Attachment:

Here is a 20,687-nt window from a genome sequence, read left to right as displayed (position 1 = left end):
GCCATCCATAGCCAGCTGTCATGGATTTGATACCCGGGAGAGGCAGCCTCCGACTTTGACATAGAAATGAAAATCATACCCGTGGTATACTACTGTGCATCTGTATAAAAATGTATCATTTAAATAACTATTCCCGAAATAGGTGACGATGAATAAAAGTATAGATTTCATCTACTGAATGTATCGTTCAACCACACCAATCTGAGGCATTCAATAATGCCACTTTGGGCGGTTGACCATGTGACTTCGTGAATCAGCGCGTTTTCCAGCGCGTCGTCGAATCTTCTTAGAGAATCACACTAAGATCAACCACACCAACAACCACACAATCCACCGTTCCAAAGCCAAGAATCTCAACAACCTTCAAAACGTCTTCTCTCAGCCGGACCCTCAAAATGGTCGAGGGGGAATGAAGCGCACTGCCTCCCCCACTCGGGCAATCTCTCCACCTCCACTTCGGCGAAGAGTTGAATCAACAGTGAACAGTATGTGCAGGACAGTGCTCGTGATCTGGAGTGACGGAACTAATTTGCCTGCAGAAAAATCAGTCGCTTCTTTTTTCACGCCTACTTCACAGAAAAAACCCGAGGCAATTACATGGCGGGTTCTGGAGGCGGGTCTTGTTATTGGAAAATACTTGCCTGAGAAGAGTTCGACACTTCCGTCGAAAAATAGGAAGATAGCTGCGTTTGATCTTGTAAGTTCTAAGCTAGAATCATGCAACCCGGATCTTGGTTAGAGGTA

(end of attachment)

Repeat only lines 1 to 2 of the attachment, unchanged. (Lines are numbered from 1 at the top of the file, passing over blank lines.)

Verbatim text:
Here is a 20,687-nt window from a genome sequence, read left to right as displayed (position 1 = left end):
GCCATCCATAGCCAGCTGTCATGGATTTGATACCCGGGAGAGGCAGCCTCCGACTTTGACATAGAAATGAAAATCATACCCGTGGTATACTACTGTGCATCTGTATAAAAATGTATCATTTAAATAACTATTCCCGAAATAGGTGACGATGAATAAAAGTATAGATTTCATCTACTGAATGTATCGTTCAACCACACCAATCTGAGGCATTCAATAATGCCACTTTGGGCGGTTGACCATGTGACTTCGTGAATCAGCGCGTTTTCCAGCGCGTCGTCGAATCTTCTTAGAGAATCACACTAAGATCAACCACACCAACAACCACACAATCCACCGTTCCAAAGCCAAGAATCTCAACAACCTTCAAAACGTCTTCTCTCAGCCGGACCCTCAAAATGGTCGAGGGGGAATGAAGCGCACTGCCTCCCCCACTCGGGCAATCTCTCCACCTCCACTTCGGCGAAGAGTTGAATCAACAGTGAACAGTATGTGCAGGACAGTGCTCGTGATCTGGAGTGACGGAACTAATTTGCCTGCAGAAAAATCAGTCGCTTCTTTTTTCACGCCTACTTCACAGAAAAAACCCGAGGCAATTACATGGCGGGTTCTGGAGGCGGGTCTTGTTATTGGAAAATACTTGCCTGAGAAGAGTTCGACACTTCCGTCGAAAAATAGGAAGATAGCTGCGTTTGATCTTGTAAGTTCTAAGCTAGAATCATGCAACCCGGATCTTGGTTAGAGGTA